Work Song by Ivan Doig

Sep 1, 2010

index4.jpgThe Whistling Season by Ivan Doig(see the blog post from 5/14/10) is aptly described as a "gem".  Morrie Morgan, one of the main characters of both books,  is among my favorite literary characters.  Without revealing too many details of  The Whistling Season,  Morrie reappears a decade later in Butte, Montana where the story of  Work Song begins.  As America is  recovering from World War I, this rough and ready copper-mining town is experiencing tremendous growth, "100,000 strong  atop the earth's mineral crown."  This would seem the ideal place for someone like Morrie Morgan to slip into obscurity--his last know location some where near Tasmania!  But he's not sure if it's paranoia or are those "two bull-shouldered idlers" keeping an eye on him?

Not really suited for the physical rigors of mining,  he takes the first means of employment offered to him at the C. R. Peterson Modern Mortuary and Funeral Home.  Asked by his potential employer why he might be good for the job, Morrie wants to reply, because I have a strong stomach, but responds instead, "my funerary experience is not vast yet , but I have been fortunate enough to be observer of  some historically solemn occasions."  Morrie Morgan is a wordsmith, walking encyclopedia,  and and bit of a prevaricator  He becomes the "cryer" for the funeral home,  attending the wakes of their "customers."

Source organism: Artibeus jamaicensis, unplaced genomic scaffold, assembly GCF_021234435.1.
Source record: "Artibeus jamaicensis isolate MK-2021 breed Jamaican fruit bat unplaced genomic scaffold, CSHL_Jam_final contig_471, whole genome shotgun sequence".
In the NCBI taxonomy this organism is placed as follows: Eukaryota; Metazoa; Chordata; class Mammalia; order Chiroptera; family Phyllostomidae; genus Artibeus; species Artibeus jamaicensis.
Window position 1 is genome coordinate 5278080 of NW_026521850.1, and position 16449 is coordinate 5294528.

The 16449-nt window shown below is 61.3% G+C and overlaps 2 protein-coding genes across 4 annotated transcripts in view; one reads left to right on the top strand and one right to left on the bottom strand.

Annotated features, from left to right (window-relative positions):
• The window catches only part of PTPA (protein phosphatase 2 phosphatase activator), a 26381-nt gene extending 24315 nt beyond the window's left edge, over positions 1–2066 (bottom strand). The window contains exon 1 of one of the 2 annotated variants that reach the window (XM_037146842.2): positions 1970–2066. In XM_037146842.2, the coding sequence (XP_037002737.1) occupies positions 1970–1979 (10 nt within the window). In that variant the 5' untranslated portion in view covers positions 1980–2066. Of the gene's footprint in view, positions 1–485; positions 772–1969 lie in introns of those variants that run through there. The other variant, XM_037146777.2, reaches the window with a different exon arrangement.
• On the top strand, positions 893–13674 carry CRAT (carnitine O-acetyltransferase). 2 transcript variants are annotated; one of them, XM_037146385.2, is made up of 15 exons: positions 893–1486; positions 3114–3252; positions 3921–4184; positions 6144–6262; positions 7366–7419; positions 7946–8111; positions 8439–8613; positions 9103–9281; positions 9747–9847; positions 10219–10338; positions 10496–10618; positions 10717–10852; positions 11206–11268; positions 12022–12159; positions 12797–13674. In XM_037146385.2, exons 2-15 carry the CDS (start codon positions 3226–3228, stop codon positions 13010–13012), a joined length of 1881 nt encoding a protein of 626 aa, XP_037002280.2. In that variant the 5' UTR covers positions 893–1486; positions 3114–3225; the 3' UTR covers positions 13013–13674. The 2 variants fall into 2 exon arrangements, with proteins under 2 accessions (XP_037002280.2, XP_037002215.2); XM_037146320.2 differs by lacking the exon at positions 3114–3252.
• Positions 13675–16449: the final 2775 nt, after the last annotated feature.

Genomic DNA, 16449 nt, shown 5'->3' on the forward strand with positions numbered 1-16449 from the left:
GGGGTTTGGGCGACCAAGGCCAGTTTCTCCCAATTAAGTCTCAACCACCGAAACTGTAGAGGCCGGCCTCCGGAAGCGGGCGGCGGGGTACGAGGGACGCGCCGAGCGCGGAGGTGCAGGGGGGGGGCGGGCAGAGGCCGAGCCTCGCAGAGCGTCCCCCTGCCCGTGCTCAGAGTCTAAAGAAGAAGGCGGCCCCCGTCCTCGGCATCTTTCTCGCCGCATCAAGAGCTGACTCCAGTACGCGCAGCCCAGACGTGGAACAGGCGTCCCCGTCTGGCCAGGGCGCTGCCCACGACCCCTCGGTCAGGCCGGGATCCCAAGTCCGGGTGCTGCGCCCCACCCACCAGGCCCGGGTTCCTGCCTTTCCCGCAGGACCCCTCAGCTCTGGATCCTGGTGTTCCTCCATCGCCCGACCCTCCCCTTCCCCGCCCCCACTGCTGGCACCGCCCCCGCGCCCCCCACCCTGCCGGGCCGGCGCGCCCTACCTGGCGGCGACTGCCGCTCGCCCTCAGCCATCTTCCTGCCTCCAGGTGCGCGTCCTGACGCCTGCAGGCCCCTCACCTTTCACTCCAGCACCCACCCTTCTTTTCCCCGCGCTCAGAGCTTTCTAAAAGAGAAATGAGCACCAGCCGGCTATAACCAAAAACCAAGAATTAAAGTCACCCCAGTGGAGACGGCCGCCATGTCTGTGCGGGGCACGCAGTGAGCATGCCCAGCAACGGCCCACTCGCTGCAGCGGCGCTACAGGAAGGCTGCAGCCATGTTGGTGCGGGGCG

Finding this employment not to his liking, Morrie heads to the Butte Public Library to use The Polk directory to find potential employers,  not expecting to find the "finest collection west of Chicago."   "Too bad the town doesn't have the brains to match"  bellows Samuel S. Sandison, bibliophile extraordinaire, ex-rancher with a questionable past,  and now the town librarian.  Morrie is soon employed by the library in many capacities, and despite his unpredictable boss, this is his dream job as a lover of books, words, and knowledge in general.

As in The Whistling Season, Doig introduces us to several memorable characters like  Russian Famine, Grace, the lovely widowed landlady,  and Rabrab, Barbara spelled backwards, a former pupil of  Mr. Morgan's.  There's something for everyone one -deceit, suspense, humor, kindness, and romance.   Work song  stands alone, but I would recommend reading The Whistling Season first.  I hope that Mr. Doig is planning a third installment.  I already miss Morrie Morgan.�

Written by Pam W.


Add new comment

Plain text

  • Web page addresses and email addresses turn into links automatically.
  • No HTML tags allowed.
  • Lines and paragraphs break automatically.